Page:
OPINION

HDP rally in 2015. Kurdish and Turkey flags together / Unknown

02/08/2016 - 17:10 0
Values That Defeated Turkey Coup are its Casualties

It is becoming clearer everyday, the failed coup in Turkey was not the victory of democracy over dictatorship. It was the defeat of Kemalism (hardline secularism and democratic nationalism) to Islamic despotism, a defeat that legitimized a violent opponent cleansing in the country. Erdogan--whose thirst for power led to organizing an election after the June election and didn’t hesitate to polarize the country to win absolute power--is no democratic president.

Two ultranationalist forces clashed, Erdogan and the military. Despite the initial illusions of success, the unusually incompetent and miscalculated coup failed to control media or to win people’s support.

Erdogan owes his country to the mosques that stayed lit all night and called on people from loudspeakers to take to the streets and face the tanks, jets and guns. When he returned to Istanbul from his vacation, his fans greeted him not with national anthems or words of welcome in Turkish but with “Ya Allah, Bismillah,” Arabic Islamic words. His fans are fueled by religion.

The Turkish President has been and continues to bank on polarization in a country already divided by ideology (secularism vs. Islam) and nationalism. And now the victory has justified public bloodshed. The photos released after the military surrendered (the group who for the most part did not open fire on civilians), shows the youth being whipped and tortured on streets. 

The Obama administration was quick to support the leader of a NATO member and ally, calling Erdogan’s rule a “democratically-elected government” and urging all parties to “show restraint, and avoid any violence or bloodshed.”

The US has so far failed to blame Erdogan for his lack of restraint, or to condemn the violence and heavy crackdowns, the dismissing of over two thousand judges, military officers, academics etc.

The double standard is neither new nor surprising. Since last June, the Kurdish region of Turkey has been unstable and militarized. More than a hundred civilians were killed in a basement in Cizre and hundreds of thousands have been displaced. The United Nations, Amnesty International and Human Rights Watch have warned about the military abuse in the southeast.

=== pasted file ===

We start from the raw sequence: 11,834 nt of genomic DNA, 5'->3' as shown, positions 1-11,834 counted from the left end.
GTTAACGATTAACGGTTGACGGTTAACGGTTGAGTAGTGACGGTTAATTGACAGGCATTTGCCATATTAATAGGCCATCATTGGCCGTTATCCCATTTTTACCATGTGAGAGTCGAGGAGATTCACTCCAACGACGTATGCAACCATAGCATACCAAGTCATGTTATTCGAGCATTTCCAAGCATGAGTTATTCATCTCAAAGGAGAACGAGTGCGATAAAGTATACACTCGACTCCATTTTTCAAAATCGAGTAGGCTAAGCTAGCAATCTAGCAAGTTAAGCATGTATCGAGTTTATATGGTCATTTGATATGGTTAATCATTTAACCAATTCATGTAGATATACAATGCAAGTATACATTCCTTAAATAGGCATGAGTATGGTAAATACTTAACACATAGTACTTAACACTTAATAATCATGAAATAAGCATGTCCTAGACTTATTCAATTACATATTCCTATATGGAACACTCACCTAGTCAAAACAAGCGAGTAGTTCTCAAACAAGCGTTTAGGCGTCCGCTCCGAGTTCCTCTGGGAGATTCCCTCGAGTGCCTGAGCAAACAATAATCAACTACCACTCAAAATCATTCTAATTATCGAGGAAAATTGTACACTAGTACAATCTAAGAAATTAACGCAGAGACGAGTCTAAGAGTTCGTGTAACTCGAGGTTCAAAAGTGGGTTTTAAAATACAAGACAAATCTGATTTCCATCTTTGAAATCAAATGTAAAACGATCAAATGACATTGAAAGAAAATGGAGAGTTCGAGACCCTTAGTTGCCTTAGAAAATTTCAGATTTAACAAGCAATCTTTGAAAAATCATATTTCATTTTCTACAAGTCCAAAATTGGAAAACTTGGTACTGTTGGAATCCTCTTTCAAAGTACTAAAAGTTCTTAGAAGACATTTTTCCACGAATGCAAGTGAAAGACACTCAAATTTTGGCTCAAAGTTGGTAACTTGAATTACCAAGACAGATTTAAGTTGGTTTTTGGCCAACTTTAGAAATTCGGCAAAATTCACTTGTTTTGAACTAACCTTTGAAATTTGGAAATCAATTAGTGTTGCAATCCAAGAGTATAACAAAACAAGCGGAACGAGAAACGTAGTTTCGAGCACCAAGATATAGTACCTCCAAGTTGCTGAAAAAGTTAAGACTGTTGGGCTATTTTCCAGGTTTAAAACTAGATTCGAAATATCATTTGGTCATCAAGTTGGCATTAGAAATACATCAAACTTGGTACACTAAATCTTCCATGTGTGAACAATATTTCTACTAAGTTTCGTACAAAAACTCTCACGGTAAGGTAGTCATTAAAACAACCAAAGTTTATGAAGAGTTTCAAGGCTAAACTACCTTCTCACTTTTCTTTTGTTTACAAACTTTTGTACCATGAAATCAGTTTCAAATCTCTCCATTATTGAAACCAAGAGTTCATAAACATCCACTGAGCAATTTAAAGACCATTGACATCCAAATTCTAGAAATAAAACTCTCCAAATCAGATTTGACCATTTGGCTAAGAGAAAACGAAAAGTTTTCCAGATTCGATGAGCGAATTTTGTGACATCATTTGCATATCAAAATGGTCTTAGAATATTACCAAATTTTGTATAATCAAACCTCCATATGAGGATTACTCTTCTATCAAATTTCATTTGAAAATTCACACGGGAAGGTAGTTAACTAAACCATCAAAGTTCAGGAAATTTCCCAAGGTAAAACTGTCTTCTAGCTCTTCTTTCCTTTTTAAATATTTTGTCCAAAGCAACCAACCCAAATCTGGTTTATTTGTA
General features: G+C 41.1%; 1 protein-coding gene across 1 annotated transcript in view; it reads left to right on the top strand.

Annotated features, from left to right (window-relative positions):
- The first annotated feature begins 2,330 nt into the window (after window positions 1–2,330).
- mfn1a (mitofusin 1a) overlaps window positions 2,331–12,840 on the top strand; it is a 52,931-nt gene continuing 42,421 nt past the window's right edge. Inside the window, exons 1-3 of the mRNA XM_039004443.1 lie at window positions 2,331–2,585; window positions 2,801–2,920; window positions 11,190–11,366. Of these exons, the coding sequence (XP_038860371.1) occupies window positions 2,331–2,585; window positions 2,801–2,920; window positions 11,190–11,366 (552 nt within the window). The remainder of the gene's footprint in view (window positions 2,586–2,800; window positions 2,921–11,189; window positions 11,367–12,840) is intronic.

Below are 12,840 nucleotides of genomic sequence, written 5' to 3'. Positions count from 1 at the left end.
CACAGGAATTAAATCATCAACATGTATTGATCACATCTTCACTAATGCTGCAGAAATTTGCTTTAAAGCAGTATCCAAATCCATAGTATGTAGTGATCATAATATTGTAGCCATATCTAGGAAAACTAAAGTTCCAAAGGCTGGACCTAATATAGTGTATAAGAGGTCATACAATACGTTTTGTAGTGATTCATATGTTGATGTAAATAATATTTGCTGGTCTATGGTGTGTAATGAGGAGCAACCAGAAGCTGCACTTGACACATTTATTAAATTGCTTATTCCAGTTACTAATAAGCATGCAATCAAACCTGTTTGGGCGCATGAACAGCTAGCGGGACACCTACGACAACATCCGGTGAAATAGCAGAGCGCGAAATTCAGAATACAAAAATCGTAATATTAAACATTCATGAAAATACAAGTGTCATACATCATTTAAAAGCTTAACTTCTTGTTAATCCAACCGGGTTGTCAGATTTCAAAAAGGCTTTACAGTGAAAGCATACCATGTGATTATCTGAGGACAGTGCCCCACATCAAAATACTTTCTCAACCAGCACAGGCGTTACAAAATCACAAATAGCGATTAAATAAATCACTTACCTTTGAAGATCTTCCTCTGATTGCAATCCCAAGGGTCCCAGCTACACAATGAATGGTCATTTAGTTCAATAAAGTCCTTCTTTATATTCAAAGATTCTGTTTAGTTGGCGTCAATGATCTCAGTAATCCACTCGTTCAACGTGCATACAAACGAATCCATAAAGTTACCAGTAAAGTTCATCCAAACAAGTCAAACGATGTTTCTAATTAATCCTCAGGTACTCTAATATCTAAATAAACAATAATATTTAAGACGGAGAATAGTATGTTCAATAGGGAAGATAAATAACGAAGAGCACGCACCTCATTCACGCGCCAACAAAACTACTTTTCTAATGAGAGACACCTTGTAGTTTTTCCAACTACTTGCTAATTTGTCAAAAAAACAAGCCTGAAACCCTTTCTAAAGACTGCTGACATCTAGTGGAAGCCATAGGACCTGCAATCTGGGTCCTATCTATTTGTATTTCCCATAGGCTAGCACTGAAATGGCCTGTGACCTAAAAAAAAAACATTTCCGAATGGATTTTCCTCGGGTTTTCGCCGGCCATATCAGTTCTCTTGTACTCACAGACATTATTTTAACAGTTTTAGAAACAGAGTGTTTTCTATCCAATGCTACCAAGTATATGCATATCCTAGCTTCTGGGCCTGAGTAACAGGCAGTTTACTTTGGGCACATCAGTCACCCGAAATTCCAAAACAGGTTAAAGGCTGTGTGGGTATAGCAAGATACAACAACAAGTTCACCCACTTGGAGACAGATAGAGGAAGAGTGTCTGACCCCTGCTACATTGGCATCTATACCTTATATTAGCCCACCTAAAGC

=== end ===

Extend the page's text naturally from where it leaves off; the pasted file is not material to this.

Yet the pro-autonomy left-wing Peoples’ Democratic Party (HDP) was quick to condemn the coup even though Kurdish civilians could potentially have taken a short break from the oppression at the hands of the army, that has been justified in the name of “security.” After all, the day before the coup, Turkey issued curfew in nearly 40 villages in the Kurdish region. Nonetheless, the HDP stood by its values, stating: “As a matter of principle and under all circumstances [HDP] is against all kinds of coups.”

The voice that is ignored in national and international media and political circles is that of the co-chair of the HDP, Selahattin Demirtas also known as the ‘Kurdish Obama’, who responded that Turkey needs a level of democracy that would eliminate the need for a coup. That was his response to an attempt at overthrowing the man who recently stripped immunity from him and other MPs and labeled him a terrorist.

Ethics, patience and logic have been the main casualties of the latest upheaval in Turkey. Even if Erdogan did not plot the coup, he was surprisingly quick to turn it into an opportunity to unleash his Islamic despotism.

Rabblerousing is what Trump, Erdogan and the Brexit phenomenon have in common. They all prove people are moved more by hate than by reason. They show we live in a world where the divide-and-rule policy is alive and effective.

Any good that could possibly come out of this coup attempt would be realizing the threat of division, which has doomed the country. Those in Ankara and Istanbul, who experienced living with the sounds of jets and gunshots for one night, could now sympathize with Kurds, who have experienced this for over a year and repeatedly throughout history. Secular and religious leaders could focus on the common cause of justice to unite and save their country, but unfortunately this isn't happening and the Kurds are being further isolated, disregarded and pushed out.


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